Iowa Republicans Pass Bill to Ban Most Abortions in About Six Weeks, Governor to Sign on Friday

DES MOINES, Iowa (AP) – The Republican-led Iowa state legislature passed a bill banning most abortions after about six weeks of pregnancy in a special marathon session that lasted until midnight Tuesday. Gov. Kim Reynolds immediately said in his statement that the bill will be signed into law on Friday.

The bill, despite vociferous and sometimes tense opposition from Democrats and pro-abortion advocates protesting in the Capitol, allowed Republican-only lawmakers to thrive in an extraordinary one-day legislative row that lasted more than 14 hours. Passed with support.

Just after 11 p.m., demonstrators who remained on the floor booed state senators and yelled “shame on you” in the minutes after the bill passed.

Reynolds ordered an unusual hearing after the state Supreme Court rejected in June to reinstate a virtually identical law signed in 2018.

“The Iowa Supreme Court questioned whether it would pass the same legislation Congress did in 2018, and today we have a clear answer,” Reynolds said in a statement. “The voices of Iowans and their democratically elected representatives can no longer be ignored and should not delay justice for the unborn baby.”

Abortion is legal in Iowa up to the 20th week of pregnancy. The bill will take effect immediately if the governor signs it on Friday. This would prohibit nearly all abortions if heart activity was detected. This is usually around the 6th week of pregnancy, before many women know they are pregnant.

After Reynolds signed the bill into law, preparations were already underway to file legal challenges in court and block the bill.

“The ACLU of Iowa, Family Planning, and the Emma Goldman Clinic are committed to taking action to govern the bodies, lives, health and safety of Iowans, including prosecuting to stop this reckless and cruel law. “We remain committed to protecting reproductive rights,” Iowa ACLU Executive Director Mark Stringer said in a statement.

Meanwhile, the North Central State Planned Family System announced that it will refer patients scheduled for abortion out of state in the coming weeks. The organization is the largest abortion provider in the state and will continue to provide care to patients who show up before cardiac activity is detected.

This measure permits abortion in limited circumstances after the time of pregnancy when cardiac activity is detected. For example, rape if reported to law enforcement or a health care provider within 45 days. Incest, if reported within 145 days. If the fetus has a “non-life-fitting” fetal abnormality. If the pregnancy is endangering the life of the pregnant woman.

For much of the morning and afternoon, pro-abortion chants rang out in the rotunda and from the rooms where state legislators and senators met in the morning and afternoon. Pro- and anti-legislators of the bill alternately delivered their views to members of both houses for nearly four hours in total.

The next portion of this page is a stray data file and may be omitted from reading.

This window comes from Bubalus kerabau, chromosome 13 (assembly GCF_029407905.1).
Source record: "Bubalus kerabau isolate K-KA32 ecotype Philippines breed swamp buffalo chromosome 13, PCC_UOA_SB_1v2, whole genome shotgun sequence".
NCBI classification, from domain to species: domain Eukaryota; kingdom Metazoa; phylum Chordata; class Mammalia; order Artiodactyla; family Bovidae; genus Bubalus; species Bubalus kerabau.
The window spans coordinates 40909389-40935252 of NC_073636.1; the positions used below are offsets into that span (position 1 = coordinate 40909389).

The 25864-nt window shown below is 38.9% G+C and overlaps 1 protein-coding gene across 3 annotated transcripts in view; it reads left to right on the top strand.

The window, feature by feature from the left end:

Sarah Aide of the Iowa Catholic Convention encouraged lawmakers to vote yes.

“The fetus is a distinct human life with its own values, its own DNA, its own right to life and legal protection,” she said. “As a nation and as a society, we should be committed to protecting all vulnerable people everywhere.”

Fertility nurse Hilary McAdoo said Tuesday that her two daughters motivated her to speak out.

“Being able to conceive doesn’t mean you have to be a forced mother,” she says. “People before me want to manage the female body without understanding how it works.”

McAdoo said the six-week cutoff was “impossible and irresponsible”.

Laws such as those in Iowa prohibit abortion if a “fetal heartbeat” is detected, but the concept is not easily applied to medicine. That’s because by the time advanced technology can detect the first visual movements, the fetus isn’t yet a fetus and doesn’t have a heart. Medical experts say that the embryo is called a fetus from the 11th week of pregnancy.

In 2019, a district court ruled that the 2018 law was unconstitutional, based on decisions of the U.S. Supreme Court and the Iowa Supreme Court that recognized women’s fundamental constitutional right to abortion.

After both agencies overturned those rulings last year, the governor called for the 2018 reinstatement of the law. But the state high court stalled last month without ruling on the pros and cons of banning abortion, leaving the law permanently blocked.

Reynolds then recalled lawmakers to Des Moines.

Democrats proposed a wording change to expand the exception, but it was quickly defeated.

“Women in Iowa have less freedom than they did a week ago, and that’s because of the Republican work in Congress and the governor,” said House Minority Leader Jennifer Confast, who said if women in Iowa He expressed concern that there would be immediate chaos if he was freed. Bills are signed into law.

“We will take every day from now until Election Day to let voters know that the Republican Congress voted too extreme, too far, and against the interests of the general public in Iowa,” she added.

Since the U.S. Supreme Court overturned Roe v. Wade and handed over abortion law to states, most Republican-led states have significantly restricted access to abortion over the past year. Dozens of states have banned it, with limited exceptions, and one state, Georgia, has banned abortion after heart activity has been detected. Several other states have similar restrictions pending court rulings.

https://fox40.com/news/national/ap-us-news/ap-iowa-legislature-will-take-up-6-week-abortion-ban-during-special-session-tuesday/ Iowa Republicans Pass Bill to Ban Most Abortions in About Six Weeks, Governor to Sign on Friday

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